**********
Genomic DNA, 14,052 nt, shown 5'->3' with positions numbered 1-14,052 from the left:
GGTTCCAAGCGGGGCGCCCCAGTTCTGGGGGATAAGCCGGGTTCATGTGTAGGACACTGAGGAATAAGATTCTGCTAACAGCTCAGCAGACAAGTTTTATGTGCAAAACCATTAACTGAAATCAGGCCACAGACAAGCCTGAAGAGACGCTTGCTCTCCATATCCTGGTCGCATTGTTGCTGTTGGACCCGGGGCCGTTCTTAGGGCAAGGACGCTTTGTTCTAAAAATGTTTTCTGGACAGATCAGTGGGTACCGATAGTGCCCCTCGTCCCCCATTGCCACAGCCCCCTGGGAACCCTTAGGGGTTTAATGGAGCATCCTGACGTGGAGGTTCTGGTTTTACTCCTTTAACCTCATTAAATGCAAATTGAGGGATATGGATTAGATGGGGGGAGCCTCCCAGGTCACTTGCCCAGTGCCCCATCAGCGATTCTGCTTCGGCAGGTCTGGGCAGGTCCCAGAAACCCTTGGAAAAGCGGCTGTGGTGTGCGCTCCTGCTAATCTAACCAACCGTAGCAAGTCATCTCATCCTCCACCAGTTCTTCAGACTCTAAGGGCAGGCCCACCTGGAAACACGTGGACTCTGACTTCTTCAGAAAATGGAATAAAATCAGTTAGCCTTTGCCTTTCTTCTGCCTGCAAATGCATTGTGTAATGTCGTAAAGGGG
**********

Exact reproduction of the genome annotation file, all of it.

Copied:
Genomic DNA, 14,052 nt, shown 5'->3' with positions numbered 1-14,052 from the left:
GGTTCCAAGCGGGGCGCCCCAGTTCTGGGGGATAAGCCGGGTTCATGTGTAGGACACTGAGGAATAAGATTCTGCTAACAGCTCAGCAGACAAGTTTTATGTGCAAAACCATTAACTGAAATCAGGCCACAGACAAGCCTGAAGAGACGCTTGCTCTCCATATCCTGGTCGCATTGTTGCTGTTGGACCCGGGGCCGTTCTTAGGGCAAGGACGCTTTGTTCTAAAAATGTTTTCTGGACAGATCAGTGGGTACCGATAGTGCCCCTCGTCCCCCATTGCCACAGCCCCCTGGGAACCCTTAGGGGTTTAATGGAGCATCCTGACGTGGAGGTTCTGGTTTTACTCCTTTAACCTCATTAAATGCAAATTGAGGGATATGGATTAGATGGGGGGAGCCTCCCAGGTCACTTGCCCAGTGCCCCATCAGCGATTCTGCTTCGGCAGGTCTGGGCAGGTCCCAGAAACCCTTGGAAAAGCGGCTGTGGTGTGCGCTCCTGCTAATCTAACCAACCGTAGCAAGTCATCTCATCCTCCACCAGTTCTTCAGACTCTAAGGGCAGGCCCACCTGGAAACACGTGGACTCTGACTTCTTCAGAAAATGGAATAAAATCAGTTAGCCTTTGCCTTTCTTCTGCCTGCAAATGCATTGTGTAATGTCGTAAAGGGG